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PNAS Writer Follows Scientists Seeking to Answer, Did Sub-Sea Dispersants Work?

July 18, 2019

July 18, 2019 Scientist and author M. Mitchell Waldrop accompanied researchers, funded by the Gulf of Mexico Research Initiative, as they conducted the largest experimental simulation to-date of the Deepwater Horizon oil intrusion. The researchers are hoping to provide solid science on dispersant effectiveness so that more informed decisions can be made when the next […]

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Study Improves Drifter-Based Estimates of Near-Surface Ocean Currents

July 10, 2019

July 10, 2019 Using 40 years of observations from the NOAA’s Global Drifter Program Array, the authors depict the annual mean speed of ocean currents at 15 meters depth. The vectors highlight the general direction of the large-scale circulation. Image provided by Lucas Laurindo, University of Miami Rosenstiel School of Marine and Atmospheric Science. Scientists […]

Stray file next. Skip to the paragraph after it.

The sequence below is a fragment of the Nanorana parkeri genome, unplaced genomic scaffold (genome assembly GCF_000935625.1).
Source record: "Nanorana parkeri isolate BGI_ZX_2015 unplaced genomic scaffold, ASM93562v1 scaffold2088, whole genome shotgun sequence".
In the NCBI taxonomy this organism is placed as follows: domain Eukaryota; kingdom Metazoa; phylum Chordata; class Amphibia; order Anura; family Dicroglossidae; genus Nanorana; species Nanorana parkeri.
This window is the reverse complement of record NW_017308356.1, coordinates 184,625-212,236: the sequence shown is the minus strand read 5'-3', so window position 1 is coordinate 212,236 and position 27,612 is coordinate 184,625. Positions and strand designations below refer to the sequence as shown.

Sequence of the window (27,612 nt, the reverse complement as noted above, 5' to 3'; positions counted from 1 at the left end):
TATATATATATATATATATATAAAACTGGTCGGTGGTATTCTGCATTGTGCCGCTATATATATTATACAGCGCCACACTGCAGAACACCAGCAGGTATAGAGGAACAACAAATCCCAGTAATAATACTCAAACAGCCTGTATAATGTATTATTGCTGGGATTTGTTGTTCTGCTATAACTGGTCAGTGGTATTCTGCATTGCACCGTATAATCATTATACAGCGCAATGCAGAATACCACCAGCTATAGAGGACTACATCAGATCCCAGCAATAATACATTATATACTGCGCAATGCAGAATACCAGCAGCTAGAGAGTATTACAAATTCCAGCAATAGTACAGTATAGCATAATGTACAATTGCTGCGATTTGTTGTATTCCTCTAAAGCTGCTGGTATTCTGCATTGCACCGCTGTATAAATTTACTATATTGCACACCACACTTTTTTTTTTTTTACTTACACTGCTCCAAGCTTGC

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Grad Student Grossi Uses Artificial Intelligence to Map Ocean Flows

June 11, 2019

June 11, 2019 Our knowledge about ocean transport comes primarily from ocean circulation models that use field observations and theoretical motion equations to simulate ocean dynamics. Ocean models can depict large-scale circulation features accurately, but resolutions high enough to capture all scales of motion entail significant computational time and cost and are challenging or even […]

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Study Compares 2D and 3D Model Simulations of Oil Plume Behavior

June 4, 2019

June 4, 2019 Scientists assessed an economical 2D model simulation of deep-ocean oil plume dynamics against 3D model results using conditions similar to Deepwater Horizon to better understand point-source buoyant convection, which affects the oil’s spreading rate and environmental impact. The 2D model worked best for thermal plumes without bubbles. Although the 2D model successfully […]

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